Senate President David Long, R-Fort Wayne, also anticipates ending the four-month session several days before the mandatory April 29 deadline, but he said April 21 "is not necessarily the endgame if we can't come to yes."
"We're working hard to get there," Long said.
Ind. Law - "Is it ever good if lawmakers have to preface law w/ their intent?"
Niki Kelly of the Fort Wayne Journal Gazette tweets this morning: "Back at it this morning. Looking at new amendments on cold beer. Is it ever good if lawmakers have to preference law w/ their intent?"
Checking the current edition of the Drafting Manual for the Indiana General Assembly, page 51 [p. 65 in PDF]:
Avoid the use of preambles. A preamble is similar to a Concurrent Resolution; that is, it is a statement that does not have the effect of law but reflects the sentiment of the General Assembly at the time that it is passed. A preamble is permitted only in the rare instance when there is a need to express the reasons for legislation, the purpose of legislation, or findings related to legislation on the face of the bill itself. This material takes the form of "Whereas" clauses that are placed at the beginning of the bill following the title and before the enacting clause. Since a preamble appears before the enacting clause, the preamble is not printed as a part of the law in the Indiana Code but does appear in the session laws.See also page 62 [p. 76 in PDF]:
(2) Purpose Provisions (See also BILL PREAMBLE, page 51.)
A well-drafted act requires no statement of what it seeks to accomplish or the reasons prompting its enactment. In general, do not include language stating the purpose of an act or reciting the facts upon which an act is predicated unless the included language would be useful in upholding the act against constitutional attack or is necessary to give meaning to a provision for liberal construction. Note that problems can arise if a purpose provision conflicts with other parts of the statute.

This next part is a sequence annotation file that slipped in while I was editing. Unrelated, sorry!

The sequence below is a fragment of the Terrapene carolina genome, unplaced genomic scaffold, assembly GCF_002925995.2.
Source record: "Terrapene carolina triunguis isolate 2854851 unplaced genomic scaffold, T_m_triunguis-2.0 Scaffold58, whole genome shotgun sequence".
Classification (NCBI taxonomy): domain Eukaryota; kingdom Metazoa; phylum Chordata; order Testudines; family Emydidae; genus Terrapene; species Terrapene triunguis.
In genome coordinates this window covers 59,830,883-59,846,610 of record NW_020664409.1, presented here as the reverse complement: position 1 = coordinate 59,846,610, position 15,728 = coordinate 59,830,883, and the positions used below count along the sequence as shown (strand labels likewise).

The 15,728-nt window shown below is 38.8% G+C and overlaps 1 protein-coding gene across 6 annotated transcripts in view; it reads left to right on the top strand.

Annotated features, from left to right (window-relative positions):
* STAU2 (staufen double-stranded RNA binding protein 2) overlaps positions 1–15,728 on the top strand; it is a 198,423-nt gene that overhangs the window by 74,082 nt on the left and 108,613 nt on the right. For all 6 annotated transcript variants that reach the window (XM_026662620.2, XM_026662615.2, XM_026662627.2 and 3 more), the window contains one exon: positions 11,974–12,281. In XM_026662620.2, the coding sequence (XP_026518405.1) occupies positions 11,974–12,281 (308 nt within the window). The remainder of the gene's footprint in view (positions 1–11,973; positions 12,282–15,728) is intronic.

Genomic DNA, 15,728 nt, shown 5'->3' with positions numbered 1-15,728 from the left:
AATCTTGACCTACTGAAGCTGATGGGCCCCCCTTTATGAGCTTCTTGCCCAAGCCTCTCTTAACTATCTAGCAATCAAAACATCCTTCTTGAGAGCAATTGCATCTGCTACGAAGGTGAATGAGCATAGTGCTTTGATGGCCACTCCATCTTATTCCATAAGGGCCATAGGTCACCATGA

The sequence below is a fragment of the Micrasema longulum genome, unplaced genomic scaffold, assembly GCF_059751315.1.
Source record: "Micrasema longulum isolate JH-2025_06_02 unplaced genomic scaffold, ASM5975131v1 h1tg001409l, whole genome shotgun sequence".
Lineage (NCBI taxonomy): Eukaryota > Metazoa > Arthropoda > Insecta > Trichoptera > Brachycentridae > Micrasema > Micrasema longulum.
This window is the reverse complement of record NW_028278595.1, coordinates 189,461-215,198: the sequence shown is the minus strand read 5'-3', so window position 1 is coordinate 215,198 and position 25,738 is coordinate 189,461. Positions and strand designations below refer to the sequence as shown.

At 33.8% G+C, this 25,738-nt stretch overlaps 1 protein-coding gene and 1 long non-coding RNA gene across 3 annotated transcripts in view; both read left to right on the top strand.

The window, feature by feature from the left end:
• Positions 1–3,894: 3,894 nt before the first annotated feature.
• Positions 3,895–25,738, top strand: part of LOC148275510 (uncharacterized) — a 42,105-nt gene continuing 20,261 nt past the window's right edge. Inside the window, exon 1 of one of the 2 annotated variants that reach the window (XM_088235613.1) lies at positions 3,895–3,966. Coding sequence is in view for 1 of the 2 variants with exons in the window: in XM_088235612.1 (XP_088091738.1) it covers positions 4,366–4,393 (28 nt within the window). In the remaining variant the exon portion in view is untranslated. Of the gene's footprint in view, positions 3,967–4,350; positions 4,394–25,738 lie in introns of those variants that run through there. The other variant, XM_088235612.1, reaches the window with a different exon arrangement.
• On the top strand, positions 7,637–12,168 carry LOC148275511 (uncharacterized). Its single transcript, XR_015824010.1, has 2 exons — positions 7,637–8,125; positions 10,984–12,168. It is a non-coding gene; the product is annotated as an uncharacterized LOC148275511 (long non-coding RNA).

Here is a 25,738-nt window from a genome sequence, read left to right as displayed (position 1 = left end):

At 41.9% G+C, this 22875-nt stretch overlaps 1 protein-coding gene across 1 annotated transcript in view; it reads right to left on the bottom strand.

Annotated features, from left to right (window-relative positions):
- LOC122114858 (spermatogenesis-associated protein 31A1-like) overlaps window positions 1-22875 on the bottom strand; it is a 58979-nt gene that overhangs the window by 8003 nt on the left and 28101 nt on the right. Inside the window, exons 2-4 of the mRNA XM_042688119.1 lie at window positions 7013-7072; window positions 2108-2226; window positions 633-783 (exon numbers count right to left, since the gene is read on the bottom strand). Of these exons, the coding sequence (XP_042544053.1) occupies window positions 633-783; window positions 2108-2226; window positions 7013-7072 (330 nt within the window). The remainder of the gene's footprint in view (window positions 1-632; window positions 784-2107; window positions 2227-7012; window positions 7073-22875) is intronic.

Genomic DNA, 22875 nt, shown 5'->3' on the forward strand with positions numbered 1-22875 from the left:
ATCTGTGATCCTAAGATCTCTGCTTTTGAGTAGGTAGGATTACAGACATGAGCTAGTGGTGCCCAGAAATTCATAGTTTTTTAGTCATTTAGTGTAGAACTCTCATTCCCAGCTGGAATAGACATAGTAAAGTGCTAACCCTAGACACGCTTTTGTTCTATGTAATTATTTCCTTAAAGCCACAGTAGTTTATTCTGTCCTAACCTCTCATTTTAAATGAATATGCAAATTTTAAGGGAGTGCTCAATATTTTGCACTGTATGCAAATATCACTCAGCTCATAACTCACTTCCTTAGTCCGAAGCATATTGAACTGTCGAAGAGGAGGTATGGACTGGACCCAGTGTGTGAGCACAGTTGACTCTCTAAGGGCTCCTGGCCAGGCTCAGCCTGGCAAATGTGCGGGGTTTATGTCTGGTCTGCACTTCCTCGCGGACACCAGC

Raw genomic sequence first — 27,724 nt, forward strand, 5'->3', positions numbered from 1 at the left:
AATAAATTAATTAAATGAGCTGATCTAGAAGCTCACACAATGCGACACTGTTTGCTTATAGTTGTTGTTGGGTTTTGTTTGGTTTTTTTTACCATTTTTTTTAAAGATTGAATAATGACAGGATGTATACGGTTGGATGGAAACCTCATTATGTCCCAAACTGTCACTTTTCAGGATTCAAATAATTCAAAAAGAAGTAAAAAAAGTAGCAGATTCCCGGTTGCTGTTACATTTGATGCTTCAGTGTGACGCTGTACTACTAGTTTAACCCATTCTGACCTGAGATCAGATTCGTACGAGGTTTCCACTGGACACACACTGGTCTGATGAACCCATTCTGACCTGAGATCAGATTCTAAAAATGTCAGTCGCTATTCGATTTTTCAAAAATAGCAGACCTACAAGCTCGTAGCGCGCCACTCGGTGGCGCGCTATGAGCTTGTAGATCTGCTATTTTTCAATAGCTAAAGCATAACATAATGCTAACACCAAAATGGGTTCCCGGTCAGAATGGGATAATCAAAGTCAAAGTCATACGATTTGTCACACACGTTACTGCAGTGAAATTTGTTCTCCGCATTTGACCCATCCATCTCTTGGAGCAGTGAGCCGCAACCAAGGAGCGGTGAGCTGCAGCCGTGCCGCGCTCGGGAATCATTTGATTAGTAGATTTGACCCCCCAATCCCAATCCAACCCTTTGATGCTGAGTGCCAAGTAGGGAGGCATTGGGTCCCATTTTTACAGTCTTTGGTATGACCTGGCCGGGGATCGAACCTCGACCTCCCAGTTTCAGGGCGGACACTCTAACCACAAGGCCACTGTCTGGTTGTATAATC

Ind. Decisions - Upcoming oral arguments this week and nextThis week's oral arguments before the Supreme Court (week of 4/3/17):
- No oral arguments scheduled.
- No oral arguments scheduled.
This week's oral arguments before the Court of Appeals (week of 4/3/17):
Friday, April 7
- 1:00 PM - Todd A. Stigleman v. State of Indiana (89A01-1608-CR-01783) The State charged Todd Stigleman with fourteen counts related to interactions with his estranged wife and alleged he was an habitual offender. A jury found him guilty of all charges, but the trial court entered judgment of conviction only on four counts of Class A felony kidnapping and two counts of Class C felony stalking. He was sentenced to forty years for each Class A felony conviction, to be served concurrently, and to six years on the Class C felony convictions, to be served concurrently with each other but consecutively to the Class A felony sentences. The trial court also imposed a thirty-year habitual offender enhancement, resulting in a total sentence of seventy-six years. Stigleman appeals his convictions and sentence, contending the trial court erred in admitting evidence of other acts in violation of Evidence Rule 404(b); the trial court erred in denying his motion to sever the counts; and his sentence is both erroneous and inappropriate. The Scheduled Panel Members are: Judges Baker, Robb, and Crone. [Where: Valparaiso University Law School, Valparaiso, IN]
Tuesday, April 11